M. Night Shyamalan Teases ‘Split’ Sequel, Says It’s Already Outlined

Split

Warning: There are spoilers ahead if you haven’t seen Split yet.

M. Night Shyamalan’s Split has turned into a genuine box office phenomenon, topping the charts for the third straight weekend. That in itself would no doubt prompt calls for a sequel, but the resolution of the movie suggested that writer-director Shyamalan had a follow-up in mind.

As we’ve already reported, Kevin Wendle Crumb, the lead character in Split, was originally included in Shyamalan’s script for Unbreakable, which introduced the heroic David Dunn (Bruce Willis) and the not-so-heroic Elijah Price (Samuel L. Jackson), also known as Mr. Glass.

Shyamalan has acknowledged that he wants to make a third film in that cinematic universe and even told Entertainment Weekly about an outline he had begun, describing it as “a really robust outline, which is pretty intricate. But now the standards for my outlines are higher. I need to know I’ve won already. I’m almost there but I’m not quite there.”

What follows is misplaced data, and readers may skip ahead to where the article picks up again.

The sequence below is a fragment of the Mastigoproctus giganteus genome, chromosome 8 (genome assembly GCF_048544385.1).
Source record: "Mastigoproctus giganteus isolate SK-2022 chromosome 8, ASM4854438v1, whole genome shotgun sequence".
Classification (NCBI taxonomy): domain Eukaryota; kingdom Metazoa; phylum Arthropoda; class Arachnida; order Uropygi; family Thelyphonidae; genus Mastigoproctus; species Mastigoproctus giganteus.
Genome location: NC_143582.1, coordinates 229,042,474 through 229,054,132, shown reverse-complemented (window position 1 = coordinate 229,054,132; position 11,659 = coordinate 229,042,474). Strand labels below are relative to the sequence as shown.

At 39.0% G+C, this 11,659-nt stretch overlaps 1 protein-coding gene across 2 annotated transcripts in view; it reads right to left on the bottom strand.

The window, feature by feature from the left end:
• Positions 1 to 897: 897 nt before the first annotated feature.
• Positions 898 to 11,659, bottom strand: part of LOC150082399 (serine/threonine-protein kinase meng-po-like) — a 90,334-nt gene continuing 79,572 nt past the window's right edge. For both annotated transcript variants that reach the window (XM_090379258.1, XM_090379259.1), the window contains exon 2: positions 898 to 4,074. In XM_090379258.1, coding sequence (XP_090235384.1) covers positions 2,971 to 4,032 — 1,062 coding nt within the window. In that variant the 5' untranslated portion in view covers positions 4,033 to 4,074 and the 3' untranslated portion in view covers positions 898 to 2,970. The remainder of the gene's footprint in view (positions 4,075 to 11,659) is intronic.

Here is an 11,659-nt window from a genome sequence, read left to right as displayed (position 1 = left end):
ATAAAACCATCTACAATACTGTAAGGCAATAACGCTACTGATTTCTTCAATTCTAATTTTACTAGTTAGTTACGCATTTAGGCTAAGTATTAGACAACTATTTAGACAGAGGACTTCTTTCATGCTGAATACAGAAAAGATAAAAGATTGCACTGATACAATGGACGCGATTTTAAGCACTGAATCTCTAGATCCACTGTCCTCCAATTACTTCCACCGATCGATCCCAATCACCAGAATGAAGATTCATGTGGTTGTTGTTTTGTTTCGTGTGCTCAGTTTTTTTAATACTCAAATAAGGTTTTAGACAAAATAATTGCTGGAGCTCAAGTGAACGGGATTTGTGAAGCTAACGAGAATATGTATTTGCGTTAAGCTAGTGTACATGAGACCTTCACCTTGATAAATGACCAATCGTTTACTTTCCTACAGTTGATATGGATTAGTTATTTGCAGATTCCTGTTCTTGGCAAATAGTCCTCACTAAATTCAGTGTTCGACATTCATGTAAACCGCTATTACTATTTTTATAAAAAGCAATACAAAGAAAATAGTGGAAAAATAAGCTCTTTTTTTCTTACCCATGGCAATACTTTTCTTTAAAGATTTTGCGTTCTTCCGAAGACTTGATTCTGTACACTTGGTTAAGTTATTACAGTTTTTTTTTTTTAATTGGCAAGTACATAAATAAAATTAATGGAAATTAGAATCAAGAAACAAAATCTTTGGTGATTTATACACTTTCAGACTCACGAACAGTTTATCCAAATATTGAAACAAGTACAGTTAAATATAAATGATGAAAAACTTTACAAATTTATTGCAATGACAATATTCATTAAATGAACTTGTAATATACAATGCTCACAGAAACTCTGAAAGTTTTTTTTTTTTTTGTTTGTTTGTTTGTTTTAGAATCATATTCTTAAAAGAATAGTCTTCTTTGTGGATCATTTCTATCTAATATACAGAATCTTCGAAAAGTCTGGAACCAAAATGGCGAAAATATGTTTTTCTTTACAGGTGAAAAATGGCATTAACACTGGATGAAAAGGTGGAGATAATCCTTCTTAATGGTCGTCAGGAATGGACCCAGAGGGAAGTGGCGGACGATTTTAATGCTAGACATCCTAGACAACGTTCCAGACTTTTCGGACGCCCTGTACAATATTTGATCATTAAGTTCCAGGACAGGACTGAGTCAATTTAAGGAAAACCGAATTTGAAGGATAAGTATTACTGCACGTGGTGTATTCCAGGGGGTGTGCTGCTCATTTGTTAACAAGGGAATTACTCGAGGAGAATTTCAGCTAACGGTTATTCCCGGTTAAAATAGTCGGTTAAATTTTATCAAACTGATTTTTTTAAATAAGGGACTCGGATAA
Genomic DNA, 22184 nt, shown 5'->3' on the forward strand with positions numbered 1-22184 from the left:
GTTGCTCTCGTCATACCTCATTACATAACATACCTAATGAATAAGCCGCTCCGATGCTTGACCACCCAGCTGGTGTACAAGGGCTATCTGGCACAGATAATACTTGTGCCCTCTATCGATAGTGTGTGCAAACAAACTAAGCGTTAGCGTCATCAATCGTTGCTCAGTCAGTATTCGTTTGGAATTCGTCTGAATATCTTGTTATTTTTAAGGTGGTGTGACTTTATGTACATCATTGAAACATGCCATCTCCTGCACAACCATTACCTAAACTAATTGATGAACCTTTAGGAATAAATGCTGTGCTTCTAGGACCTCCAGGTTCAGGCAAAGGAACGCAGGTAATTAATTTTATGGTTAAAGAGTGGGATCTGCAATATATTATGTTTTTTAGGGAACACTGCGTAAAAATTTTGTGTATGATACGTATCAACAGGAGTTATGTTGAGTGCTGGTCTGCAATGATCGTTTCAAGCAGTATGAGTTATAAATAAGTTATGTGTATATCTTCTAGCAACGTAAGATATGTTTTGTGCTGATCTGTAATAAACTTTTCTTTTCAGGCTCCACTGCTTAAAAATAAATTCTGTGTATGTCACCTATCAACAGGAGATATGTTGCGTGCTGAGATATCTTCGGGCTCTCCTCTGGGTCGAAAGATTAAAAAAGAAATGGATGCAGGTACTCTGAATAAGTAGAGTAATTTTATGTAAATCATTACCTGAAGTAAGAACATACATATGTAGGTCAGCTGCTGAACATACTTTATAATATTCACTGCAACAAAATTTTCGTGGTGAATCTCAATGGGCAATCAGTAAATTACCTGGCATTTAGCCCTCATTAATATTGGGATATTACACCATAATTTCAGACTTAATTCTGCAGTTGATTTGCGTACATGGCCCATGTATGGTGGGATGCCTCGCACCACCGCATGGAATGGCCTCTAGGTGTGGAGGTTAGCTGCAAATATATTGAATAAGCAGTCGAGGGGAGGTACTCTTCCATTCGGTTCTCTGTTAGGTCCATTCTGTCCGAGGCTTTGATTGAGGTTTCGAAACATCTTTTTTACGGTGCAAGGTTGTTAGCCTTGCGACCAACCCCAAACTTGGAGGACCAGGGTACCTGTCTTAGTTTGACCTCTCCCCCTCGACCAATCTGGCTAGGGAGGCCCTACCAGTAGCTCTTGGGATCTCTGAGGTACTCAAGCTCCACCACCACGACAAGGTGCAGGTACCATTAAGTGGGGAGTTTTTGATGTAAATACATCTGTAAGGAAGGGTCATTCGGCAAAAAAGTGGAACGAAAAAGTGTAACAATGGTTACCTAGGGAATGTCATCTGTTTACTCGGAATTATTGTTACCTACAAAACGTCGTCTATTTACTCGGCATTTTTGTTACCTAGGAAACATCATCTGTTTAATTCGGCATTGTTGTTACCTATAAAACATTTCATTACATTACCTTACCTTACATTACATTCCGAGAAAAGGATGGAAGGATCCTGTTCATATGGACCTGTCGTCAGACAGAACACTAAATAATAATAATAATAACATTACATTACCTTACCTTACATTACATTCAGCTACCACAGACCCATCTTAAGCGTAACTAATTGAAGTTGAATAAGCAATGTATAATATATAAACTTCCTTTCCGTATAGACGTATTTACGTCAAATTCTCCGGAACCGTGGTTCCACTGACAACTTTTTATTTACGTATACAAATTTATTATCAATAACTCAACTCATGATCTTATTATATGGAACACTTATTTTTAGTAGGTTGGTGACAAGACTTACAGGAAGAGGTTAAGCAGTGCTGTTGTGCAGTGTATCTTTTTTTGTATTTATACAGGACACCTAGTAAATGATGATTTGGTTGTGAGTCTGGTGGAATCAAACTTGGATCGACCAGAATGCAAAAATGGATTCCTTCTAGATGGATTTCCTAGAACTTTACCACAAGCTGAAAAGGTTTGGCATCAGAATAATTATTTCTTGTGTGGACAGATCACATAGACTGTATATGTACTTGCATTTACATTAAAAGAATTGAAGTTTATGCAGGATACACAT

Now the filmmaker has spilled another detail about the outline via social media.

I have an 11 page outline for my next film in my bag. I can’t tell you what it is, but If you’ve seen #Split

— M. Night Shyamalan (@MNightShyamalan) February 4, 2017

How long do we have to wait to see it, though? Shyamalan has been noncommittal so far, telling The Hollywood Reporter that it will be “down the line.” Asked on the Happy Sad Confused podcast (via Collider) a few weeks ago if the sequel would come next for him, however, he said: “I think so. I think It’s the next thing. Probably by its nature it needs to be kind of epic. The storyline that I’ve thought through feels very intricate.” His tweet above suggests that he’s ready and excited to make it his next project.

Split

Shyamalan also said that he wants Willis, Jackson and McAvoy to all reprise their respective roles for the proposed sequel. It’s important to the filmmaker, though, that “this third movie needs to have its own idea. There has to be something about it that makes it its own movie.”

This all makes good sense. Shyamalan’s movies have sometimes been unable to stand on their own two feet without a twist ending; even Split suffers from this tendency to a degree as it races to its surprising conclusion. So we’ll be glad to wait a little bit longer if it means that the sequel could stand on its own, as Shyamalan intends.

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